A study conducted by the Population Council in 2001 found that truckers crossing Brazil’s southern border had easy access to commercial sex and extremely limited access to health services, condoms, HIV testing and counseling, and HIV/STI prevention messages. In response, the Population Council’s Horizons Program conducted an intervention study from 2002 to 2005. The study examined the feasibility, acceptability, and impact of providing a range of health services to truckers at a health post inside a customs station, where truckers wait anywhere from one day to a week for documents and cargo to clear customs. As noted in this brief, truckers responded positively to HIV-related services offered together with other health services, such as blood pressure and glucose screening. Truckers passing through the intervention site reported greater uptake of HIV counseling and testing, as well as increased condom use and partner communication compared to truckers surveyed at the comparison site. These data suggest that the strategy was successful in reducing HIV risk among truckers.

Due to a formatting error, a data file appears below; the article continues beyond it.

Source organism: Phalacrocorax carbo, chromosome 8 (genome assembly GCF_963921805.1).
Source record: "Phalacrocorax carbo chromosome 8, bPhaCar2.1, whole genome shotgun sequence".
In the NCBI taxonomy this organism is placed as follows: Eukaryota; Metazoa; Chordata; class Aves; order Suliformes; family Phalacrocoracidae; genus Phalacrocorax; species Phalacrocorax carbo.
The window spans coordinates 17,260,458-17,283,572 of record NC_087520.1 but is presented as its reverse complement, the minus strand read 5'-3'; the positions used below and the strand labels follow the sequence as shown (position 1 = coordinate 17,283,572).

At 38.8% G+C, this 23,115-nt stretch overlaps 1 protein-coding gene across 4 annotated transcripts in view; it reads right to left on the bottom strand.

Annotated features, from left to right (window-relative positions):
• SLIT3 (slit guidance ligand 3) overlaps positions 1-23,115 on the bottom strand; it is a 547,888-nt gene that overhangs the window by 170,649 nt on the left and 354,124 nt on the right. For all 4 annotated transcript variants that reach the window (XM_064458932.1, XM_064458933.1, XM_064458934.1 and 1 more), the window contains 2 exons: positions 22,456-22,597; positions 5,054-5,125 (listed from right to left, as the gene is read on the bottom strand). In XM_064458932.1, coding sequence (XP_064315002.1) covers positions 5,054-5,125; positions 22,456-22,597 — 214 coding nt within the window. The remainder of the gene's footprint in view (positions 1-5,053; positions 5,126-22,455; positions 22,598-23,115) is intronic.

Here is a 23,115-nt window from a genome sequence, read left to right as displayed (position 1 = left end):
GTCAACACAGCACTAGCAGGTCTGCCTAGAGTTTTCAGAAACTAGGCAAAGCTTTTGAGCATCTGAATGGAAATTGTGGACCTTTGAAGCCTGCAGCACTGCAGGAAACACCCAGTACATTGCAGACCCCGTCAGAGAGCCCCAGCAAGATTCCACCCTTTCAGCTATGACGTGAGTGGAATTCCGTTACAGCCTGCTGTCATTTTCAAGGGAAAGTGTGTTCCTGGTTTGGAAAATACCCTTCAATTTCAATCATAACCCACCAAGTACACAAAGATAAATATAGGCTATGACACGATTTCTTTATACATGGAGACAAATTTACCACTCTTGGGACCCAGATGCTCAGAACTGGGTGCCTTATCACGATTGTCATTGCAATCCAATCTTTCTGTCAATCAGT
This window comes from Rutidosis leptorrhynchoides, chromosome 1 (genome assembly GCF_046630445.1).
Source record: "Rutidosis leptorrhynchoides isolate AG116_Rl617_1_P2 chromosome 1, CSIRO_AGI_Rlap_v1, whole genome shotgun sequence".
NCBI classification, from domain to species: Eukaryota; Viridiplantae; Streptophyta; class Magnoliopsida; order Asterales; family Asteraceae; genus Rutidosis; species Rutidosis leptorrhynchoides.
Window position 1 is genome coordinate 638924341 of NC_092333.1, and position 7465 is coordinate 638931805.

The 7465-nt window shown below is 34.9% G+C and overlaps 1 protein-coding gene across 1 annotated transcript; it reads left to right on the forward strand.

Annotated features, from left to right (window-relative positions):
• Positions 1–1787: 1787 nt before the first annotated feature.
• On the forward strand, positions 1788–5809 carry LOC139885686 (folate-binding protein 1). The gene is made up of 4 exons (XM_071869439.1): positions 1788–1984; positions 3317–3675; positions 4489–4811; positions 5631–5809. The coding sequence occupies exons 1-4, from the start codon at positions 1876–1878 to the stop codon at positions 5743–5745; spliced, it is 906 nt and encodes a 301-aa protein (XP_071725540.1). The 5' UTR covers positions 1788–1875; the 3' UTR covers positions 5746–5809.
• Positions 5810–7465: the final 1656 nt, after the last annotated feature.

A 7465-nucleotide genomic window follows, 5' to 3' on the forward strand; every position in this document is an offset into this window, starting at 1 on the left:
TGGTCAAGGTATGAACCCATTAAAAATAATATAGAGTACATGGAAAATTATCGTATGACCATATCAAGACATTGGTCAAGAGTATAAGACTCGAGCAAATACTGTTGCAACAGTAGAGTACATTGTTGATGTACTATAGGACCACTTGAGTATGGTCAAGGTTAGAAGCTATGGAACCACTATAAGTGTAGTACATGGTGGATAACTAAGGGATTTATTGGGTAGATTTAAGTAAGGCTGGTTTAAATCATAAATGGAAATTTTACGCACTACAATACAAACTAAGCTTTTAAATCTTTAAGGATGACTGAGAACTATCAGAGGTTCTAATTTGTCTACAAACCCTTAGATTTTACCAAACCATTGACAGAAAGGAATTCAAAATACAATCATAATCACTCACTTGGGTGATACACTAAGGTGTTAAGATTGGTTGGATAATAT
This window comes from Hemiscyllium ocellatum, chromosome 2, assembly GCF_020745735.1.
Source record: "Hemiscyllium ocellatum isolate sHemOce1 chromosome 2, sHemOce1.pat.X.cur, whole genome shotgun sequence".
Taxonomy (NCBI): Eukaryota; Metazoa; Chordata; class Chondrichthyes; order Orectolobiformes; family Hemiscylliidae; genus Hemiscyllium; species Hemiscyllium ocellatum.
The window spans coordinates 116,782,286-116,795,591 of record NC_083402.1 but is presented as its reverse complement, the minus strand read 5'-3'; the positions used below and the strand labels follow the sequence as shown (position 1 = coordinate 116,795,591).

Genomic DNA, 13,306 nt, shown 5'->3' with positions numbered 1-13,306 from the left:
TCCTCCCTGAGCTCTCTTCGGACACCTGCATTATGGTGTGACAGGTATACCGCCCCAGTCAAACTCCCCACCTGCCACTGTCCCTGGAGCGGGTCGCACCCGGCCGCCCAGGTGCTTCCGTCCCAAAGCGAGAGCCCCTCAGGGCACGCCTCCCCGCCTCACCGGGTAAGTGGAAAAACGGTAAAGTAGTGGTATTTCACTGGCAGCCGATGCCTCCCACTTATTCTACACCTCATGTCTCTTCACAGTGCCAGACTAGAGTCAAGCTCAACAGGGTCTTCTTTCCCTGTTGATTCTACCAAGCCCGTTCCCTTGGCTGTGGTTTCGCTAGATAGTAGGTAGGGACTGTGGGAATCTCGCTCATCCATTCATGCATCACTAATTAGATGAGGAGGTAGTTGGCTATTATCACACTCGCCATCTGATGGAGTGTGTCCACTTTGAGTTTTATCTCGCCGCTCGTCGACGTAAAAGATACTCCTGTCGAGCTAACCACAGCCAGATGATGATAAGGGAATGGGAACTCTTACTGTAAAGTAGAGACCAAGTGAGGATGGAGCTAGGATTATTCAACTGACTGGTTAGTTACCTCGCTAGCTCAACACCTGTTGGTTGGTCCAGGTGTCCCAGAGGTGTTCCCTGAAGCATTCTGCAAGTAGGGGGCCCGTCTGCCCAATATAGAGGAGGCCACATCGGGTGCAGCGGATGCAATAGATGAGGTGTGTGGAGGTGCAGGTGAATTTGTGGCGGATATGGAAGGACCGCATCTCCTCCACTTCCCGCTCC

Chinaglia, Magda, Sheri A. Lippman, Julie Pulerwitz, Maeve de Mello, Rick Homan, and Juan Diaz. 2007. "Reaching truckers in Brazil with non-stigmatizing and effective HIV/STI services," Horizons Research Summary. Washington, DC: Population Council.